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  • Q&A with Australian Health Practitioners

    What is cervical spine myelopathy?

    I have been told that this is what is causing weakness in my arms and stiff legs?
  • Find a professional to answer your question

  • 4


    Dr Ryan Hislop


    Ryan Hislop is the Clinical Director at the Mudgee Chiropractic Health and Wellness Centre. As an experienced and evidence-based diagnostician, Ryan works largely by medical … View Profile

    Cervical spine myelopathy is due to narrowing of the dimensions of the spinal canal and is the most common form of spinal cord dysfunction in a person over the age of 55. 

    It has been reported that this process is present in up to 90% of individuals by 70yrs and up. 

    The stiffness in your legs is due to compression on a part of the spinal cord known as the corticospinal tract which produces pyramidal signs. This creates hyper-reflexia, a Babinski response, clonus and increased muscle tone in regions below the compression. At the side of compression there is often what is known as a lower motor neuron sign. This is the compression on the peripheral nerve going to your arm. This creates other symptoms, such as you're experiencing. 

  • 2


    Dr Adam Arnold

    Chiropractor, Hypnotherapist

    I specialize in working with the nervous system to ensure your body is working well. This includes but is not limited to musculoskeletal care. I … View Profile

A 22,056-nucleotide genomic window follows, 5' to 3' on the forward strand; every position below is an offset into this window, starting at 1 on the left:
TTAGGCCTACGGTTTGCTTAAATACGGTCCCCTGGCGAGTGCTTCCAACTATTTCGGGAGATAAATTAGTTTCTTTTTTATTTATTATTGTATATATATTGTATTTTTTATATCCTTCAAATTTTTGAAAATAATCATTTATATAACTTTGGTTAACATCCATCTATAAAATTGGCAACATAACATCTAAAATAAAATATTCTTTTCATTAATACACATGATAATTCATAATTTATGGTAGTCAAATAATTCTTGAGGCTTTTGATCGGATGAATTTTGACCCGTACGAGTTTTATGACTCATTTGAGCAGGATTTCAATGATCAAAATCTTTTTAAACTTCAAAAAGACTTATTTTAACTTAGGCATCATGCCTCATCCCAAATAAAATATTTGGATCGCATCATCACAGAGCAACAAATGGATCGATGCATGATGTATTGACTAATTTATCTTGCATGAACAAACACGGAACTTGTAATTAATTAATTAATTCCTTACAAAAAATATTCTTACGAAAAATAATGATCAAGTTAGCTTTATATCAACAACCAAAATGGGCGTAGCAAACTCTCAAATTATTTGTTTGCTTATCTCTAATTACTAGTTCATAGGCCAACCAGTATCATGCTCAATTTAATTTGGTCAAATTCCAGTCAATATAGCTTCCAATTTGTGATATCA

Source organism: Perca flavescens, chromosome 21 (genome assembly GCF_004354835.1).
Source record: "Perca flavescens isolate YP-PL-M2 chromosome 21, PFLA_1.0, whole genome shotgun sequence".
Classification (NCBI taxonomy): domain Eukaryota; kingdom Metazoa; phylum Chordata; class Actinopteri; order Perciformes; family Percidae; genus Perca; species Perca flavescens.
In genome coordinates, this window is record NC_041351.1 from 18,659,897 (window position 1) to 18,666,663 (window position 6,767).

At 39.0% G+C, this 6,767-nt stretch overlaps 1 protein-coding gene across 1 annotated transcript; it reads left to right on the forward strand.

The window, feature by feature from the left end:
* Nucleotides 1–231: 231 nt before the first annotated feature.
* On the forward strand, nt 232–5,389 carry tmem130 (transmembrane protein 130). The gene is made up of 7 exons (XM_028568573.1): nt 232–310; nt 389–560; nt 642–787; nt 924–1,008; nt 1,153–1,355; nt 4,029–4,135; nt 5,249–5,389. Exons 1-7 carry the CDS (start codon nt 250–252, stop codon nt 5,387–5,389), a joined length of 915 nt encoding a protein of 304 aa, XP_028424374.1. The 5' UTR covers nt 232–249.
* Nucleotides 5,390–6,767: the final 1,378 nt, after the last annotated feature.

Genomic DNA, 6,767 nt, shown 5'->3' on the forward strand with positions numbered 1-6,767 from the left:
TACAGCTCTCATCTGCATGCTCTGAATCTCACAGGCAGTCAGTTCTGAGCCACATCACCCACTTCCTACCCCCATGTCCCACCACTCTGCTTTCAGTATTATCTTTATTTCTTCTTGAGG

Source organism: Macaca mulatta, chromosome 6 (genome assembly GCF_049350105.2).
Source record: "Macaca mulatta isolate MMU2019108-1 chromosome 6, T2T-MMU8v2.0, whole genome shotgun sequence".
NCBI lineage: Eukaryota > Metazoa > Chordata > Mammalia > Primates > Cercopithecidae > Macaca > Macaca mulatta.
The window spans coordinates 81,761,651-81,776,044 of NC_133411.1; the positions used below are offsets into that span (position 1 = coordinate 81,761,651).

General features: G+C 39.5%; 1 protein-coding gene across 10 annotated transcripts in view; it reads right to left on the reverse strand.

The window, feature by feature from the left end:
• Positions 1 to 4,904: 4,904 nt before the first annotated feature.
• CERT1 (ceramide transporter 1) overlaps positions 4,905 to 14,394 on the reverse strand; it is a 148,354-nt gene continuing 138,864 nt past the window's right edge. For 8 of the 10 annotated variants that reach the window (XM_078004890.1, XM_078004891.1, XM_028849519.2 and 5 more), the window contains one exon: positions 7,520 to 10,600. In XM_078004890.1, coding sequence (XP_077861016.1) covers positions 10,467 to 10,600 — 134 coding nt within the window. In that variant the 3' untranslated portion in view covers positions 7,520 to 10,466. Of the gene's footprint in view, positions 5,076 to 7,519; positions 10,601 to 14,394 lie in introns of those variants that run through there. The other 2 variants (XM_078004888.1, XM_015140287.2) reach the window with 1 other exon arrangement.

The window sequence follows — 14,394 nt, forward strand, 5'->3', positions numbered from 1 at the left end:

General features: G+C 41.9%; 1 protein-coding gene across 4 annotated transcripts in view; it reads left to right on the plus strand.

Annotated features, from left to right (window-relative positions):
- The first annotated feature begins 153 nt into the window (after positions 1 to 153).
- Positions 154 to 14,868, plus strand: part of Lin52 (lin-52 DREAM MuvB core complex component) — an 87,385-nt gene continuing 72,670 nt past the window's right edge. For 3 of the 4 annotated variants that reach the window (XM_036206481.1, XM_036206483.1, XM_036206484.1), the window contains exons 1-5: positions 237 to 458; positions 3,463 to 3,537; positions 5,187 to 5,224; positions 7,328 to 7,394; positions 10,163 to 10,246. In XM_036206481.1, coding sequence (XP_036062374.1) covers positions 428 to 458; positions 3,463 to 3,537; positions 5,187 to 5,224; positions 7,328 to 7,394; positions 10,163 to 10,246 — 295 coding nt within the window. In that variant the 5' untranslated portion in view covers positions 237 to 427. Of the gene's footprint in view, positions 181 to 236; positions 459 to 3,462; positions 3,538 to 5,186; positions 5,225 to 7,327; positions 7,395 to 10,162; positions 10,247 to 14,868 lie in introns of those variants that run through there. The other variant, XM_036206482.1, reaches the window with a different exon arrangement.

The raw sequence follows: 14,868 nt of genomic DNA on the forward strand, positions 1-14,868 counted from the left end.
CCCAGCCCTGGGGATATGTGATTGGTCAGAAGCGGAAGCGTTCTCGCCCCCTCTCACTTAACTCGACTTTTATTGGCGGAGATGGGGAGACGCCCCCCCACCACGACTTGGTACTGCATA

Great answer Dr. Ryan.
    I would like to add to this in very simple terms as I don't know if the person who wrote the question will understand some of the terminology in Dr. Ryan's post.
    If you can imagine your nerves are like wires in your house.  The nerves (wires) go to various parts of your body and control all of your body including the muscles and sensations in  your arms and legs.  If you flip the circuit breaker, the electricity stops.  The myelopathy is like partially switching a circuit breaker so that some electricity still goes through, but not all of it.  Ther result of less electricity is sensations and weakness in your arms / legs.  
    I appreciate the other healthcare practitioners know this analogy is very simplistic and its like saying a disc has slipped.  Technically discs don't “slip”, however most patients haven't studied spinal anatomy and don't really know what a radial tear in the annulus means.  

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